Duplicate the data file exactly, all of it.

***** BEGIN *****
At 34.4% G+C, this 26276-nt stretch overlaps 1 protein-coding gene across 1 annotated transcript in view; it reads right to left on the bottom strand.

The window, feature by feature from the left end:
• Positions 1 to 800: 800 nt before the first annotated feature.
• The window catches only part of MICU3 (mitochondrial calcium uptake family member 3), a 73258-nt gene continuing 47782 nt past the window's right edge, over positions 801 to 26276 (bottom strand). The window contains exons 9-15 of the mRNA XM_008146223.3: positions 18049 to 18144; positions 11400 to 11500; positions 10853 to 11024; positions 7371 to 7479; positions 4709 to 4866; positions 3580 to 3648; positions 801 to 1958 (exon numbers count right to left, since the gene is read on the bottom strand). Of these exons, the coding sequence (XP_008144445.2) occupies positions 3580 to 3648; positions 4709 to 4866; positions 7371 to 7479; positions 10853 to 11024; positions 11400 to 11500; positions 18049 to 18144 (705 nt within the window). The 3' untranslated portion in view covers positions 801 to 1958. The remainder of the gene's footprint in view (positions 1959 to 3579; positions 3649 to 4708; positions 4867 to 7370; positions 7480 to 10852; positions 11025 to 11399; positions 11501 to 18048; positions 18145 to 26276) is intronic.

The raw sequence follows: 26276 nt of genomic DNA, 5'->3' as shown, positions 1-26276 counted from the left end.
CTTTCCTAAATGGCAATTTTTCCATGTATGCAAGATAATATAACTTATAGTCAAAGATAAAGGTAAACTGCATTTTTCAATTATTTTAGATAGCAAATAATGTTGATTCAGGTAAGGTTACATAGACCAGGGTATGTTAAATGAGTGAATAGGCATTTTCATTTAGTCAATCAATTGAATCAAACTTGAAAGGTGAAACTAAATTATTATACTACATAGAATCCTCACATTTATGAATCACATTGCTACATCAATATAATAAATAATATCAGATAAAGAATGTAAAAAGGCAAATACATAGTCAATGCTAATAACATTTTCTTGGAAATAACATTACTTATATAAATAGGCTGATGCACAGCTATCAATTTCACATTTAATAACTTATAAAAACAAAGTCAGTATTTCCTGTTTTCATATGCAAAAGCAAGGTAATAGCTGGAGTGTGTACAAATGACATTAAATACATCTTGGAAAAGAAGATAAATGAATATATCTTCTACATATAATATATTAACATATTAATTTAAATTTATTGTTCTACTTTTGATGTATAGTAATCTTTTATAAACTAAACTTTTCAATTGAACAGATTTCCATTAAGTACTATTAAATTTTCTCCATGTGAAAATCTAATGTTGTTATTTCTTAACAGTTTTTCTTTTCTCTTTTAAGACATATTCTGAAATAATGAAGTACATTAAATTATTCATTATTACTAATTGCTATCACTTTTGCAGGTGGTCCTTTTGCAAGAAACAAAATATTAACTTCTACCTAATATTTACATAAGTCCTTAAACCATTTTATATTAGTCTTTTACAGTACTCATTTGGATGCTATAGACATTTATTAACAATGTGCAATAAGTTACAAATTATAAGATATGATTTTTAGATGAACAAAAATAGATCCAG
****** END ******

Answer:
At 34.4% G+C, this 26276-nt stretch overlaps 1 protein-coding gene across 1 annotated transcript in view; it reads right to left on the bottom strand.

The window, feature by feature from the left end:
• Positions 1 to 800: 800 nt before the first annotated feature.
• The window catches only part of MICU3 (mitochondrial calcium uptake family member 3), a 73258-nt gene continuing 47782 nt past the window's right edge, over positions 801 to 26276 (bottom strand). The window contains exons 9-15 of the mRNA XM_008146223.3: positions 18049 to 18144; positions 11400 to 11500; positions 10853 to 11024; positions 7371 to 7479; positions 4709 to 4866; positions 3580 to 3648; positions 801 to 1958 (exon numbers count right to left, since the gene is read on the bottom strand). Of these exons, the coding sequence (XP_008144445.2) occupies positions 3580 to 3648; positions 4709 to 4866; positions 7371 to 7479; positions 10853 to 11024; positions 11400 to 11500; positions 18049 to 18144 (705 nt within the window). The 3' untranslated portion in view covers positions 801 to 1958. The remainder of the gene's footprint in view (positions 1959 to 3579; positions 3649 to 4708; positions 4867 to 7370; positions 7480 to 10852; positions 11025 to 11399; positions 11501 to 18048; positions 18145 to 26276) is intronic.

The raw sequence follows: 26276 nt of genomic DNA, 5'->3' as shown, positions 1-26276 counted from the left end.
CTTTCCTAAATGGCAATTTTTCCATGTATGCAAGATAATATAACTTATAGTCAAAGATAAAGGTAAACTGCATTTTTCAATTATTTTAGATAGCAAATAATGTTGATTCAGGTAAGGTTACATAGACCAGGGTATGTTAAATGAGTGAATAGGCATTTTCATTTAGTCAATCAATTGAATCAAACTTGAAAGGTGAAACTAAATTATTATACTACATAGAATCCTCACATTTATGAATCACATTGCTACATCAATATAATAAATAATATCAGATAAAGAATGTAAAAAGGCAAATACATAGTCAATGCTAATAACATTTTCTTGGAAATAACATTACTTATATAAATAGGCTGATGCACAGCTATCAATTTCACATTTAATAACTTATAAAAACAAAGTCAGTATTTCCTGTTTTCATATGCAAAAGCAAGGTAATAGCTGGAGTGTGTACAAATGACATTAAATACATCTTGGAAAAGAAGATAAATGAATATATCTTCTACATATAATATATTAACATATTAATTTAAATTTATTGTTCTACTTTTGATGTATAGTAATCTTTTATAAACTAAACTTTTCAATTGAACAGATTTCCATTAAGTACTATTAAATTTTCTCCATGTGAAAATCTAATGTTGTTATTTCTTAACAGTTTTTCTTTTCTCTTTTAAGACATATTCTGAAATAATGAAGTACATTAAATTATTCATTATTACTAATTGCTATCACTTTTGCAGGTGGTCCTTTTGCAAGAAACAAAATATTAACTTCTACCTAATATTTACATAAGTCCTTAAACCATTTTATATTAGTCTTTTACAGTACTCATTTGGATGCTATAGACATTTATTAACAATGTGCAATAAGTTACAAATTATAAGATATGATTTTTAGATGAACAAAAATAGATCCAG